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New recording procedure to increase officer liability

By Chadwick Dolgos


An update implemented earlier this year in how Robinson Township Police record complaints has resulted in a clearer picture of the number of calls members of the department are responding to.

Officers are required to conduct two traffic checks, two business checks, and two school checks while on duty, according to Chief of Police Tim Westwood. These checks are now recorded into the system and added to the complaint count.

“If they weren’t documented, how would I know they were done?” asked Westwood, who hopes the new recording procedure will increase accountability.

During the commissioner’s Oct. 5 meeting, Westwood made his regular report to the board surprising some with the total complaints reported in September as 2,488, bringing the year-to-date number to 10,222. In September 2019, that number had been 1,027.

“Did you say there were [more than] 2,000 complaints?” asked Commissioner Dr. James Mancini. “Wow, I just find that crazy.”

Though the data suggests 49.1% of complaints for 2020 occurred during the months of August and September, Westwood explained the numbers were not unusually high and “crime is not up.”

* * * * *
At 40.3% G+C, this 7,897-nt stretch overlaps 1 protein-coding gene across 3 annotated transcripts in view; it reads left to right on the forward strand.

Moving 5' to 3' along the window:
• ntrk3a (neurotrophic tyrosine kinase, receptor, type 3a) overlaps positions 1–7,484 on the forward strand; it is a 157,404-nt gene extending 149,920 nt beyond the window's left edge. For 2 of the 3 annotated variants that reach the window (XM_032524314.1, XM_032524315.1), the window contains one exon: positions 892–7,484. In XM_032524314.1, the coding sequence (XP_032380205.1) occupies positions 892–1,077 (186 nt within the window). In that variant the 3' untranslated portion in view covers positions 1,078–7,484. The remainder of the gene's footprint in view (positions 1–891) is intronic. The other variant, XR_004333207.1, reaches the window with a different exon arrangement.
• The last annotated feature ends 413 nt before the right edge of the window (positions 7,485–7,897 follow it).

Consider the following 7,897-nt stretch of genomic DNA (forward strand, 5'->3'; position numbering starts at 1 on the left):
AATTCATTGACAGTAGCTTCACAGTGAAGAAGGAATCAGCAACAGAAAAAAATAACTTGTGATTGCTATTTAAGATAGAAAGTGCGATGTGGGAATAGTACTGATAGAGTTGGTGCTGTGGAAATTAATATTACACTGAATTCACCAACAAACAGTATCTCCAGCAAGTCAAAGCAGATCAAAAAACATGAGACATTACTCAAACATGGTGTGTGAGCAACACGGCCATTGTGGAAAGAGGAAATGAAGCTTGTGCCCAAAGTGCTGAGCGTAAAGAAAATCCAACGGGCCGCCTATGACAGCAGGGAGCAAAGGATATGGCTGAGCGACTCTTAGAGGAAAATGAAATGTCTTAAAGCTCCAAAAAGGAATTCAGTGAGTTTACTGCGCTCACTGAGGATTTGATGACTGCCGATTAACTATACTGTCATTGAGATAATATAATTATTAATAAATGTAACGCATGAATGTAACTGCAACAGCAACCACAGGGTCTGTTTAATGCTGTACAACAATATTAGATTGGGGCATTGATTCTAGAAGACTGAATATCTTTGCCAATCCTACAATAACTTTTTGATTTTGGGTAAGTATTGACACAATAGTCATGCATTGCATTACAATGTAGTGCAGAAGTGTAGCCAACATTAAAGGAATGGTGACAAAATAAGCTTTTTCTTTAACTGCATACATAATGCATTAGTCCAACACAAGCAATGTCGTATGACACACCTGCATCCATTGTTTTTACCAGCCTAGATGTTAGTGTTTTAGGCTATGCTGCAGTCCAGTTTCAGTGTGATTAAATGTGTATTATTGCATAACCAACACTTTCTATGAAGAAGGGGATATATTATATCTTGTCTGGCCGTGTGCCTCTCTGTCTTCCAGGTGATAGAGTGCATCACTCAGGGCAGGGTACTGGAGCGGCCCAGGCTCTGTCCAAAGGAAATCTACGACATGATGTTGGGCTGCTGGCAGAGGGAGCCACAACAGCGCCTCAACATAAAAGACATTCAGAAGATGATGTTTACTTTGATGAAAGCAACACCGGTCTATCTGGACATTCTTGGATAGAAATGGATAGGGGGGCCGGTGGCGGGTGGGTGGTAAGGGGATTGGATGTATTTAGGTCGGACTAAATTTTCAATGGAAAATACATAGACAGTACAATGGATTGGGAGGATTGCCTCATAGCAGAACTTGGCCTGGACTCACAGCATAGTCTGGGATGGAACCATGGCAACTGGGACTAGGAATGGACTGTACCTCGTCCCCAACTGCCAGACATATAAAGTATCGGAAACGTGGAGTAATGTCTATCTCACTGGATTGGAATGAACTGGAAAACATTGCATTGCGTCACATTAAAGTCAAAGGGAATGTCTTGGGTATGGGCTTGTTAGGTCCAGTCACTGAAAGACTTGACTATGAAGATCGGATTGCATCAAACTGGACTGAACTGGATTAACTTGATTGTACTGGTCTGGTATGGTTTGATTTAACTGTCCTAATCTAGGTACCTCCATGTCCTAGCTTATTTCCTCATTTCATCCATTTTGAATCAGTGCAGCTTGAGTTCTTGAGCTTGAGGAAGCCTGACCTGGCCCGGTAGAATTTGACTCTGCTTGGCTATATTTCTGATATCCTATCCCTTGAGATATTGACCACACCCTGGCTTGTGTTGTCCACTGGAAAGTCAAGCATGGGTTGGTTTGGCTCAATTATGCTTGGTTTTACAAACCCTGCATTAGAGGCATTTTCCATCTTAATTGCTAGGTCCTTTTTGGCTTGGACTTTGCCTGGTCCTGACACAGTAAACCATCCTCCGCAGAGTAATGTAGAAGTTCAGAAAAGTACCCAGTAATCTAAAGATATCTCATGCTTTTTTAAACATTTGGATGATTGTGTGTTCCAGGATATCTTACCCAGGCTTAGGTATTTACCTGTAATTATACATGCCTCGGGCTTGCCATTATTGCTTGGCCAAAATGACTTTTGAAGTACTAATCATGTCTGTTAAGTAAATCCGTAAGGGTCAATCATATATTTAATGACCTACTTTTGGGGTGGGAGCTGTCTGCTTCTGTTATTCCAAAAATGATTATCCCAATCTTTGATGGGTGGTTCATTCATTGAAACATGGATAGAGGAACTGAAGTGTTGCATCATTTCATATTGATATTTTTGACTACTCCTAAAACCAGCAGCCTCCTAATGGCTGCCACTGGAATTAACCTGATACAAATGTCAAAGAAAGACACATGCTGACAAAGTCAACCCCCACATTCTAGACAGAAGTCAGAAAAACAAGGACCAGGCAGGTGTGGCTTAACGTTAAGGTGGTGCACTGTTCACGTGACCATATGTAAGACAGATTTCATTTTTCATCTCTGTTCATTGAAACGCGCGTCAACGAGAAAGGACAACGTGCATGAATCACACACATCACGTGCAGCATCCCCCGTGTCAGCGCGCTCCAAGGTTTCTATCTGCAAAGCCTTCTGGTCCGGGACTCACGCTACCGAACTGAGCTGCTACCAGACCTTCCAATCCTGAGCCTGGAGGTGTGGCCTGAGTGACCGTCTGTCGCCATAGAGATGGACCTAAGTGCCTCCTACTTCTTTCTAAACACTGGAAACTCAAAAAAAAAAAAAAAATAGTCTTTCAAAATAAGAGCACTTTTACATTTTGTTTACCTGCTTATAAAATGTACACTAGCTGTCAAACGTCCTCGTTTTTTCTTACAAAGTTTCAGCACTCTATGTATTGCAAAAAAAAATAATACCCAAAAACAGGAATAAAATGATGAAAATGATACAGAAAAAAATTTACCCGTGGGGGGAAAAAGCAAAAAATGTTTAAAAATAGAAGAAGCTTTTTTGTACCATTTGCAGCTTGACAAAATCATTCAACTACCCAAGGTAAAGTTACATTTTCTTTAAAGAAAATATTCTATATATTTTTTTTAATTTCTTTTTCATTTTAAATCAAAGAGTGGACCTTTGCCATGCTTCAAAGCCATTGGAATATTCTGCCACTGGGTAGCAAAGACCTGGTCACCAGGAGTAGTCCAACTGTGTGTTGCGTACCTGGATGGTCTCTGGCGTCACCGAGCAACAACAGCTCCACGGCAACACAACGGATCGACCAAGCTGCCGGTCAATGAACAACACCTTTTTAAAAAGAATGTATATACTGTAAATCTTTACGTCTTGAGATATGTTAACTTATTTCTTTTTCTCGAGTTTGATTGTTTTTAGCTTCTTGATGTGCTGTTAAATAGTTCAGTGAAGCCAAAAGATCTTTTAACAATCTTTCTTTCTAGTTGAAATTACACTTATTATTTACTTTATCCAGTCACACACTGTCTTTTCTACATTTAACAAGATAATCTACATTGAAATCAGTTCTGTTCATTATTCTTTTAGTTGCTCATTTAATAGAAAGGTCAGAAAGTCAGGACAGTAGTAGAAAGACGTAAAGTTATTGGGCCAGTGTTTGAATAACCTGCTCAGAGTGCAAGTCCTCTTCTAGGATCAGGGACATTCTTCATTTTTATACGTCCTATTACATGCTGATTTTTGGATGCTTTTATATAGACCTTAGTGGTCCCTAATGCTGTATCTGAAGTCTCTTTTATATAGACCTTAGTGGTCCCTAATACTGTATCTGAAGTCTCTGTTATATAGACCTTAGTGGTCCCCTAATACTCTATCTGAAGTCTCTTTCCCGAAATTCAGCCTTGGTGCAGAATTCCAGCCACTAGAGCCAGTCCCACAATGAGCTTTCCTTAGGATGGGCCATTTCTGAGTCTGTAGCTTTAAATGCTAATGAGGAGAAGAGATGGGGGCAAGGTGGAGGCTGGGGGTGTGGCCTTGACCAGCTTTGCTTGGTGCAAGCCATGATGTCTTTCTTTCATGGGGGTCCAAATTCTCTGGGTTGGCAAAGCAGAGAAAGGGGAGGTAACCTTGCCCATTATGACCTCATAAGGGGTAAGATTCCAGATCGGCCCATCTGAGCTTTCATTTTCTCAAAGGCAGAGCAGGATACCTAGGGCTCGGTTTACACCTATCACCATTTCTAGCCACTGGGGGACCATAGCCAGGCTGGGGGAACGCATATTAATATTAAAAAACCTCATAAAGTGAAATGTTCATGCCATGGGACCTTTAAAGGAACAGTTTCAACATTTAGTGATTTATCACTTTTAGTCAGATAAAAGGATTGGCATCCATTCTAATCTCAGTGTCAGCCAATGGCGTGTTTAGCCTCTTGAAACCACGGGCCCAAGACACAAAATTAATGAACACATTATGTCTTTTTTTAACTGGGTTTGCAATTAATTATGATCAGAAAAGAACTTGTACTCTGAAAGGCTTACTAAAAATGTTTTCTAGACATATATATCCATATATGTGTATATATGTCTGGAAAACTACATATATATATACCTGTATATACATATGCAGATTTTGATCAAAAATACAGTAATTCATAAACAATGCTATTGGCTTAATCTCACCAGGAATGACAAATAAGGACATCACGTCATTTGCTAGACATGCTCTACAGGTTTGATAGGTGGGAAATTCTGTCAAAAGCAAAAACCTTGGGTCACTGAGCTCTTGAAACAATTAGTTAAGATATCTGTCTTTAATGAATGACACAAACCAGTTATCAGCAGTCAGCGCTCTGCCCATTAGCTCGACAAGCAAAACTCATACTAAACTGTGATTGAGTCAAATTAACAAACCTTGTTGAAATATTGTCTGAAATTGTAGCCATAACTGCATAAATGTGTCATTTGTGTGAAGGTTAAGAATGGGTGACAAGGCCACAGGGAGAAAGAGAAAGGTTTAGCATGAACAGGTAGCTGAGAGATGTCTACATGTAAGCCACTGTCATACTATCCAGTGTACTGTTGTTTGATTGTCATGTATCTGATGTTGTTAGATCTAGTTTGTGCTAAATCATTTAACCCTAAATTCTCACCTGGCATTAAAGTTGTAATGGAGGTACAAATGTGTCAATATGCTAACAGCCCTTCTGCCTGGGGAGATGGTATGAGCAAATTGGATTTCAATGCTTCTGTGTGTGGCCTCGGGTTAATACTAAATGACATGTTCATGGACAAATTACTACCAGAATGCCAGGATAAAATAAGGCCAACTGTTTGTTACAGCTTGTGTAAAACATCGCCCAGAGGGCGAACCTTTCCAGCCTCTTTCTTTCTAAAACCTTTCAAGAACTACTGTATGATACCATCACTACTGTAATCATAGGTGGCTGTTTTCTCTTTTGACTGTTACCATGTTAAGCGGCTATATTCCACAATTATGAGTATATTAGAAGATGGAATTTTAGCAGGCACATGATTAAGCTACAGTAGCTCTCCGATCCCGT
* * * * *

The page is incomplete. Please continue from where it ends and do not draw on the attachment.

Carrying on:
“Oftentimes our officers were responding to calls without recording them,” Westwood said. As of July, Robinson officers have been recording every complaint as they come through.

The number of complaints has been steadily increasing since May when there were a total of 546 complaints. In June, there were 687 complaints. By July, when officers began recording their checks as completed, there were 1,675 complaints.

A complaint is defined as any time somebody makes a call to the Robinson Township Police or a 911 call regarding an incident in the area.

“When COVID hit, calls dropped drastically,” said Westwood. “We changed our procedures here for walk-ins and traffic checks.”

As the state begins to reopen, officers are receiving more complaints and conducting

more traffic checks. The number of complaints they are receiving, along with the checks being recorded, are not higher than Westwood anticipated, however.

“We’ve responded, on average, to 800 to 1,200 calls per month since I joined,” said Westwood. The number of complaints varies during the time of year, with the highest number of complaints being recorded during the summer months.

Westwood urges people who have complaints in the area to call 911 instead of their offices. “The fastest way to get a police officer, and the best way to do it, is to call 911,” he said.

“I had a couple of people call who left messages over the weekend for incidents that were occurring in their neighborhood,” Westwood said.

“If you call Friday and leave a message on our machines, we don’t get it until Monday morning.

By calling 911, officers are able to respond to a scene more quickly, allowing them to investigate rather than play catch up with the information provided over the weekend. “If you call 911 right away and the officers get there, they have an opportunity to either apprehend a suspect or stop the vehicle at that time.” Westwood said.


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